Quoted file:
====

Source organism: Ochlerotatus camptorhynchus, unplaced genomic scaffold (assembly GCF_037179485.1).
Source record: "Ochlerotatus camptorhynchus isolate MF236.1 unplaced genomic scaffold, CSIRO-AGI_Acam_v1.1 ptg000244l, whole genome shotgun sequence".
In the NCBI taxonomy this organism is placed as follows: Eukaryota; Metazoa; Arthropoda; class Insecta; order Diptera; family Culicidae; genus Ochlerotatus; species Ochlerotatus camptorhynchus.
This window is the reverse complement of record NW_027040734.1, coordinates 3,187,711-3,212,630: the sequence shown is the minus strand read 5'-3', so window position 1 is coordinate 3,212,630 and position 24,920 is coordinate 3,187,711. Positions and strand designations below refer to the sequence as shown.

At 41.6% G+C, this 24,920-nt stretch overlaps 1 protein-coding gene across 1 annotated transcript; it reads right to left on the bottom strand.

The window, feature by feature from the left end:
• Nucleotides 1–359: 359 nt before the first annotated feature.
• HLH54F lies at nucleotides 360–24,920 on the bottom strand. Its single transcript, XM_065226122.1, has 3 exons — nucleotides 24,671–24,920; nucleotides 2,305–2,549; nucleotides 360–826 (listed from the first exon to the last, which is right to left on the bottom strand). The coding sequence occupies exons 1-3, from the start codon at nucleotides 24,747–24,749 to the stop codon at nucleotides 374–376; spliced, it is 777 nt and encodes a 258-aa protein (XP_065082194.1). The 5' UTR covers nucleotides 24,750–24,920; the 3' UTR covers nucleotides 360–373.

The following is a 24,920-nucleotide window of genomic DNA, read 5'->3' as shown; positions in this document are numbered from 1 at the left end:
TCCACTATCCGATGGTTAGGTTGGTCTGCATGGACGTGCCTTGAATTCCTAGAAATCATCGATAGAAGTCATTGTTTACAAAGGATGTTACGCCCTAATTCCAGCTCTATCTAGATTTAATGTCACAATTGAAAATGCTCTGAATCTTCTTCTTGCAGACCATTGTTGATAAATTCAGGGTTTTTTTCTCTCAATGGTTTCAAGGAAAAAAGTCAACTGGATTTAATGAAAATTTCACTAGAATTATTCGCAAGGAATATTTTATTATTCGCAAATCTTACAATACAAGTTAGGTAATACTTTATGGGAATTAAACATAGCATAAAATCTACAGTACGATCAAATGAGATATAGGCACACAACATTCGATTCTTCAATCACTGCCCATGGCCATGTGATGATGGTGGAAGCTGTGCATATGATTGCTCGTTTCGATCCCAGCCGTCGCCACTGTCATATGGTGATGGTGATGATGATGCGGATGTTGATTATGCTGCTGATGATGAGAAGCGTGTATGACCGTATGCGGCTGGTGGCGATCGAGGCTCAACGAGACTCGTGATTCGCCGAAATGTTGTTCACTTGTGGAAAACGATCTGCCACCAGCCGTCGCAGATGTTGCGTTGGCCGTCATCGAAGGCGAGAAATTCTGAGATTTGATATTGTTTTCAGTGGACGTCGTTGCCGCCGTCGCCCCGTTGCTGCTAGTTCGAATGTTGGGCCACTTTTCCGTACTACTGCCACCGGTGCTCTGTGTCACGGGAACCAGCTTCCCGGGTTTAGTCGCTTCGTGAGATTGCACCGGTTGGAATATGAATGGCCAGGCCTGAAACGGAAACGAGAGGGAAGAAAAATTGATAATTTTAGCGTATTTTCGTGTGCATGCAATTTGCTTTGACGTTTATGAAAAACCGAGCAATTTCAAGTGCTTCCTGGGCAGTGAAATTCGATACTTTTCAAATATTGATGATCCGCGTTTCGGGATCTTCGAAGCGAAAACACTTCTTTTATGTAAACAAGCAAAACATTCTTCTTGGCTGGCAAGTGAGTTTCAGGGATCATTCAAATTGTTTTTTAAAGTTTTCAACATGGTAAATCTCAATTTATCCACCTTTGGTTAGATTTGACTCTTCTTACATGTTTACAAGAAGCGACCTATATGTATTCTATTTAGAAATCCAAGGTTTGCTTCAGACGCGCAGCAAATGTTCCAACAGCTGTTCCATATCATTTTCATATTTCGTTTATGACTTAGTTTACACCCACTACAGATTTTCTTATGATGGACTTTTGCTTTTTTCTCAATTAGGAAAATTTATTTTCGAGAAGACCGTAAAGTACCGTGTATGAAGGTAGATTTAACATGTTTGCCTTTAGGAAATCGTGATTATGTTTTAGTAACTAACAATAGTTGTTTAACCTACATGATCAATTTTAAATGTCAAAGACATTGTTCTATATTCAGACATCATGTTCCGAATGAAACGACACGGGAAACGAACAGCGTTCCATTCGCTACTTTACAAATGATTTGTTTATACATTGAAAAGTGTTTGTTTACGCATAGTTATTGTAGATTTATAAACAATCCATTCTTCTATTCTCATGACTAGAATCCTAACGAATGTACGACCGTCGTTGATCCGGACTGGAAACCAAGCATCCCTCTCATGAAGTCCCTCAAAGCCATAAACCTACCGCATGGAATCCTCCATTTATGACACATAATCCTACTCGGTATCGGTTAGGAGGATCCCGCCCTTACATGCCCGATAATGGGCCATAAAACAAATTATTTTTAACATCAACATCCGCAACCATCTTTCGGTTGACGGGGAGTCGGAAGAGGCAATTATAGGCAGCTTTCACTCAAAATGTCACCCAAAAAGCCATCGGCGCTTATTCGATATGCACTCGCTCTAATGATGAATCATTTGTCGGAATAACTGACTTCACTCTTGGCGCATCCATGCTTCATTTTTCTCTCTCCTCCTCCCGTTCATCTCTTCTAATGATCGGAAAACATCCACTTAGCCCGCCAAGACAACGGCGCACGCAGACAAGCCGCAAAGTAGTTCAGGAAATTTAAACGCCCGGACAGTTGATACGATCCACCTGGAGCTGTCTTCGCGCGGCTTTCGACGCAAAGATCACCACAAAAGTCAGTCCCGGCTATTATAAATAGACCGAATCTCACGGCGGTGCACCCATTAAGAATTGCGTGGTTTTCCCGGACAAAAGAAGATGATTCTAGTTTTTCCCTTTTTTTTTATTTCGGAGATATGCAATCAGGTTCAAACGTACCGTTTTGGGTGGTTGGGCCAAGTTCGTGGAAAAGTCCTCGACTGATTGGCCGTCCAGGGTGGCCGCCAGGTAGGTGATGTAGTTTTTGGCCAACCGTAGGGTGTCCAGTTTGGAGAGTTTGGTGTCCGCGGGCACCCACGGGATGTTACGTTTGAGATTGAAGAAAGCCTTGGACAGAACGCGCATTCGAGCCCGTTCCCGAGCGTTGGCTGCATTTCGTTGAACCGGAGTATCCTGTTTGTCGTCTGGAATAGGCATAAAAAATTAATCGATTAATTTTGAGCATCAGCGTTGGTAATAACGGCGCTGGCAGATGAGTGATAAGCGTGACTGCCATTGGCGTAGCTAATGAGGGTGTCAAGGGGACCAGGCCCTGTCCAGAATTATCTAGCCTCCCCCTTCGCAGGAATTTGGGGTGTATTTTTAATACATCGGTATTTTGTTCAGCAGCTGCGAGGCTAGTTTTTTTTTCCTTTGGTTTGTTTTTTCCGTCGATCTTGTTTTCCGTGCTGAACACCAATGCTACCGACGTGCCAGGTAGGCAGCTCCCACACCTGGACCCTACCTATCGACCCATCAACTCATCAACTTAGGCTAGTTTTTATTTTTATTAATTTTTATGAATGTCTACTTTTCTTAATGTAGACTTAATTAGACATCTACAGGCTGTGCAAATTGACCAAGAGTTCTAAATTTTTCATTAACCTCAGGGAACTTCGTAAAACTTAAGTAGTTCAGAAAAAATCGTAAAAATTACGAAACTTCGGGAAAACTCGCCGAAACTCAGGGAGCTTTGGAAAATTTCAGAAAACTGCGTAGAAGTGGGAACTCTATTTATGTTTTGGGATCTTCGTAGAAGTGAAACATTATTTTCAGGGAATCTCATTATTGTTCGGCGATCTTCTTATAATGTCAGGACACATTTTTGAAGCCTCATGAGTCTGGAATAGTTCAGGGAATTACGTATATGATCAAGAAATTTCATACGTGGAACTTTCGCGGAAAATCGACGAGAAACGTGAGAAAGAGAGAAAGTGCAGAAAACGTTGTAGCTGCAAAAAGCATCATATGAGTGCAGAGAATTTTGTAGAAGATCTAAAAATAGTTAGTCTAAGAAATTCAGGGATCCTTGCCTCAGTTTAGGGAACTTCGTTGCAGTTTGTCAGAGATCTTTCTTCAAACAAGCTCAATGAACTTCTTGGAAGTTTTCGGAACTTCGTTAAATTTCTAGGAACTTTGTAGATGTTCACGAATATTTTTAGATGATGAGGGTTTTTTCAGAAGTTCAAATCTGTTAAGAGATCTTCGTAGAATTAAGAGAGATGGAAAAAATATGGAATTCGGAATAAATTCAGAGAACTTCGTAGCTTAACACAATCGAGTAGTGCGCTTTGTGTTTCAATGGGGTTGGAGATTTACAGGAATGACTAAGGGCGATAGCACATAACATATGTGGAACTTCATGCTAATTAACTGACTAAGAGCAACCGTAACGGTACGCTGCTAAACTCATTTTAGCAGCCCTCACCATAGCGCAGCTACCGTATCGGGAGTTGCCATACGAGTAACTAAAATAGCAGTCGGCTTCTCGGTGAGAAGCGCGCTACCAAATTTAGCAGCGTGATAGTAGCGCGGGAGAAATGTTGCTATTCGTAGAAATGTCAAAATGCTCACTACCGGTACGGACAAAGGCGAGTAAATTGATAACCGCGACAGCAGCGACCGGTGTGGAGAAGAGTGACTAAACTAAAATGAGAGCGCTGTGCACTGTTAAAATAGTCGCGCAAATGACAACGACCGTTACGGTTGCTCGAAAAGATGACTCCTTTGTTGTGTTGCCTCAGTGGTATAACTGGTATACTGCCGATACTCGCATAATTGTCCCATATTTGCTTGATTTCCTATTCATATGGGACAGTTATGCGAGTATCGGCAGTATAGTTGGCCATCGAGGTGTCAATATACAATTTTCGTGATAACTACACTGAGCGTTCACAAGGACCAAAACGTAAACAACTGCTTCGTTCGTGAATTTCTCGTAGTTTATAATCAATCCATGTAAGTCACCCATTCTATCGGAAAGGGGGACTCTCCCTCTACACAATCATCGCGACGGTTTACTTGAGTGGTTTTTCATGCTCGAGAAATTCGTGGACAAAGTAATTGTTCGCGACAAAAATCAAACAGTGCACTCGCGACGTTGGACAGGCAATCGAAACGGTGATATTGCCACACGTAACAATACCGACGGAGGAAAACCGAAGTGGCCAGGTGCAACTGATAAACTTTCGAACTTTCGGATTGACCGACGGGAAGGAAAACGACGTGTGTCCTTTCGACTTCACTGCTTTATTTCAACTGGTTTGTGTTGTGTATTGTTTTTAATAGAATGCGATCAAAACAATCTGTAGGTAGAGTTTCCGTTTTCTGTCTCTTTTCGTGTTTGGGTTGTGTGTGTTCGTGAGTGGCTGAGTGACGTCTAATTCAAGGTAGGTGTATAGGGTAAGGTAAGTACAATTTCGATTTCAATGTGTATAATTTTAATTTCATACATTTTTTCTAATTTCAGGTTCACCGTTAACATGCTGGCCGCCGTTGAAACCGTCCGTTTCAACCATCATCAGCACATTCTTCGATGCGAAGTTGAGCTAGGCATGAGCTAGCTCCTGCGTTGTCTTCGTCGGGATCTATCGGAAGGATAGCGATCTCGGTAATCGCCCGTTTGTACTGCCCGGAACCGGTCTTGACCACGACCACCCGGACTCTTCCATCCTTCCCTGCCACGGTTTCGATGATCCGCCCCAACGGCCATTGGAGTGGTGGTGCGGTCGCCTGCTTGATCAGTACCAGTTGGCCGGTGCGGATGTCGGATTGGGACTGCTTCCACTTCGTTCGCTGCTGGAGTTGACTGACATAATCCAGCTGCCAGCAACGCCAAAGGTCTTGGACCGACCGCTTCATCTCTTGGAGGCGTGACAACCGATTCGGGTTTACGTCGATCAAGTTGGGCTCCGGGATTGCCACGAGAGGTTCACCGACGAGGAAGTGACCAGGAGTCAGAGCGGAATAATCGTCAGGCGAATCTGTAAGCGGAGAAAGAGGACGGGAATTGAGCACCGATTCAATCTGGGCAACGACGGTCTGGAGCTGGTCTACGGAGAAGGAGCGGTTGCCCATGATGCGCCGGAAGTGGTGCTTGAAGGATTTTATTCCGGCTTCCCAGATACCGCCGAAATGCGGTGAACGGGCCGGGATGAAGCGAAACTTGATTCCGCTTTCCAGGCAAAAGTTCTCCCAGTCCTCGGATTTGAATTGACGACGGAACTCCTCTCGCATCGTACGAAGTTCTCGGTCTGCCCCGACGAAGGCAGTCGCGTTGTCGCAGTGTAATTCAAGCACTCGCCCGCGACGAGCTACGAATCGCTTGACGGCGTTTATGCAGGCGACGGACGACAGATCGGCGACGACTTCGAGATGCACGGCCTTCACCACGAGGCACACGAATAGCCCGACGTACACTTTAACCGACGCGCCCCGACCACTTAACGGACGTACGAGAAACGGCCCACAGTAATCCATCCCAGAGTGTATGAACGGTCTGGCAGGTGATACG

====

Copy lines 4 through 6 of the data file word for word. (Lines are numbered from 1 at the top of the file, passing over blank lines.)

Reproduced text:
This window is the reverse complement of record NW_027040734.1, coordinates 3,187,711-3,212,630: the sequence shown is the minus strand read 5'-3', so window position 1 is coordinate 3,212,630 and position 24,920 is coordinate 3,187,711. Positions and strand designations below refer to the sequence as shown.

At 41.6% G+C, this 24,920-nt stretch overlaps 1 protein-coding gene across 1 annotated transcript; it reads right to left on the bottom strand.

The window, feature by feature from the left end: